OWASP IoT Top 10

 

 

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We are surrounded by technologies that are growing at a fast pace, and we enjoy using the technology and getting used to it. Nowadays, the hot technology currently available in the market and usage increasing  exponentially is IoT.

Explosion of IoT

IoT is a broad term used for a network of objects, devices, or items embedded with sensors and can communicate with one another. The concept of the Internet of things came back in 1999, and the first IoT device was a coca-cola machine placed in Carnegie Melon University. By the year 2013, the Internet of Things had evolved into a system using multiple technologies ranging from the Internet to wireless communication and from micro-electromechanical systems to embedded systems.

The usage of IoT technologies has increased from 13 percent in 2014 to around 25 percent today! And the worldwide number of IoT-connected devices is expected to increase to 43 billion by 2023.

In addition to that, the focus has to be placed on the Hype cycle for the IoT. In Era of toying, the technology moves towards adoption, with 65% growth in 2020 and 90%  enterprises, 80% for manufacturing, and 90% for cars connected.

Applications of IoT

 

Example of an IoT device

A digital device can be converted into an IoT if connected to the Internet and have sensors such as smartwatches, smart bulbs, smart T.V, a smart plug, etc.

Security Risk in IoT

According to OWASP, the Internet of Things Project designed to help manufacturers, developers, and consumers better understand the security issues associated with the Internet of things and to enable users in any context to make better security decisions during whole proccess.

Weak, Guessable, or Hardcoded Passwords

The most significant security risk is weak, guessable and hardcoded default passwords, significantly when most users do not change the default passwords upon setting up the IoT devices. Additionally, IoT devices often share the same default passwords, so if an attacker has the password for one device, it might have others.

Insecure Network Services

IoT devices run various services. When these devices are connected to the Internet, they become even more dangerous. This can lead to the breach of confidentiality, integrity, and availability of information or allow unauthorized remote control. However, there is another way of securing this by using secure services such as HTTPS, SFTP, etc., as these protocols rely on encryption and do not let the data flow in clear text as it is dangerous.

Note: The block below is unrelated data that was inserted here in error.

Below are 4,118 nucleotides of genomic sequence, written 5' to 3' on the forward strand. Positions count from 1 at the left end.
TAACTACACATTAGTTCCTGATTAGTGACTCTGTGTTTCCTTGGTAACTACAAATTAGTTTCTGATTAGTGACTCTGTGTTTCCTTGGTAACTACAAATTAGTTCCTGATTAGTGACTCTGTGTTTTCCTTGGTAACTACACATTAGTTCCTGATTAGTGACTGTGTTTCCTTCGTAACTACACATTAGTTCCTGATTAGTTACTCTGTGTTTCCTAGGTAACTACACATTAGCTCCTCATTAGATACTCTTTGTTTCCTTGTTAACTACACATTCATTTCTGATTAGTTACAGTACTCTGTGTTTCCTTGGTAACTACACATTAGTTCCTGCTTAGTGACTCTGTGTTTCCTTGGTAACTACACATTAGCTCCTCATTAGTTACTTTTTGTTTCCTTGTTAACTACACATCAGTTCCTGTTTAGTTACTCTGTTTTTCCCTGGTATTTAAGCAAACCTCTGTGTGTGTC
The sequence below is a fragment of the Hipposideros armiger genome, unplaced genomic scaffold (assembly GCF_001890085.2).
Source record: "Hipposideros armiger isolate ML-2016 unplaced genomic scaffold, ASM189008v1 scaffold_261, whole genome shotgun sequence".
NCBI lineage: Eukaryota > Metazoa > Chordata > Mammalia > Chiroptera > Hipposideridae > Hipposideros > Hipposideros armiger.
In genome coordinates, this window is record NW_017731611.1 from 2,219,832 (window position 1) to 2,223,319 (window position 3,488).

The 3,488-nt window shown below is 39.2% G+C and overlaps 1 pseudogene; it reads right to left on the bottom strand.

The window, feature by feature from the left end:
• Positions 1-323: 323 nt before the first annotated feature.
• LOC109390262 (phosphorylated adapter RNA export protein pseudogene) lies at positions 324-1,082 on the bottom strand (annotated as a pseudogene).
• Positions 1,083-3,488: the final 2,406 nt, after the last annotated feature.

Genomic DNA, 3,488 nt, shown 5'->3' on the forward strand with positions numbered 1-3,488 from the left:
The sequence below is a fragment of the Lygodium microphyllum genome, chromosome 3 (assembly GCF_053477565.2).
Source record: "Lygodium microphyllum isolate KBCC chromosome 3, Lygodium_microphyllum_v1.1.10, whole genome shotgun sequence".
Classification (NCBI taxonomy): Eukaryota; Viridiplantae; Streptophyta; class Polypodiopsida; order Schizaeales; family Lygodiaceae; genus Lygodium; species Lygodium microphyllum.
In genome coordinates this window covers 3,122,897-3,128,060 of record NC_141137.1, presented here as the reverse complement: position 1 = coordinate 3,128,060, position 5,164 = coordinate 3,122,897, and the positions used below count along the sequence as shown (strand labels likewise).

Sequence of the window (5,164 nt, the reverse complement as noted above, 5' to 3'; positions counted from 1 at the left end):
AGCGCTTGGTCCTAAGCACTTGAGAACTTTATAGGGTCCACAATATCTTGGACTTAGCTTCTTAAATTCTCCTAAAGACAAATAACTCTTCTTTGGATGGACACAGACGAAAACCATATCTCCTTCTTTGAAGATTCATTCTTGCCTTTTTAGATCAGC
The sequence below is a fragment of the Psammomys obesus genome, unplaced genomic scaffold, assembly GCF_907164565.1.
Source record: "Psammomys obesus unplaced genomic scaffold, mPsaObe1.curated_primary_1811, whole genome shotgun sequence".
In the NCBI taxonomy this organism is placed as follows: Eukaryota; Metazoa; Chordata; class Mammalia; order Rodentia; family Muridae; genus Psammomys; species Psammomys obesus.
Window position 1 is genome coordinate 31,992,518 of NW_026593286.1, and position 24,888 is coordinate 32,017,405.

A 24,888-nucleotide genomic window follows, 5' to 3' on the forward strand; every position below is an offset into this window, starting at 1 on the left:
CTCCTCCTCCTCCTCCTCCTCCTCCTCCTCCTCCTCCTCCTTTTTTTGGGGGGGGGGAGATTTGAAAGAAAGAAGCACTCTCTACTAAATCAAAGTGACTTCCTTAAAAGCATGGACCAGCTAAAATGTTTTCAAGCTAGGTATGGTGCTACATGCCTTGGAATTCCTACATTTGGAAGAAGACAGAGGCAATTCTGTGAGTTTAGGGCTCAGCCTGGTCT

Insecure Ecosystem Interfaces

This refers to various devices surrounding the IoT device such as the web interface, back-end API, the cloud, and the mobile interface- everything with a sort of interaction with the device to function correctly. There is a fair chance of the device being affected if any other device in close exchange with IoT is affected.

Lack of secure update mechanisms

The inability to securely update the device is also one of the significant vulnerabilities in IoT. This includes lack of firmware validations, lack of secure delivery, i.e., the traffic will be transmitted in clear text, i.e., not encrypted, insufficient anti-rollback mechanisms, and lack of notifications security changes due to updates.

 

Use of Insecure or Outdated components

The device can also be compromised if there is the usage of insecure or deprecated software components. This includes insecure customization of Operating system platforms and the use of third-party software or hardware-components from a compromised supply chain.

Insufficient privacy protection

User’s personal information, such as credit card numbers or personally identifiable information, is stored in IoT devices, and that data is not always adequately protected or secured. This data is often stored within the database of the manufacturer in addition to on the actual devices. Attackers are frequently targeting both IoT as well as the IoT’s database. We can limit the storage of our personal information in IoT.

Insecure Data Transfer and Storage

Data is being transferred in clear text, i.e., unencrypted can lead to a man-in-the-middle attack. This could be static data as well as data in transit or data during processing. The lack of encryption and access control leaves the data susceptible to attackers, and both must be implemented to achieve complete security.

Lack of Device Management

Device management becomes essential when there are plenty of devices. There is a lack of security support on devices, including asset management, update management, secure decommissioning, systems monitoring, and response capabilities.

Insecure Default Settings

Devices or systems shipped with insecure default settings cannot make the system more secure by restricting operators’ modifying configurations.

Lack of Physical Hardening

Lack of physical hardening measures, allowing potential attackers to gain sensitive information that can help in a future remote attack or take local control of the device.

 

 

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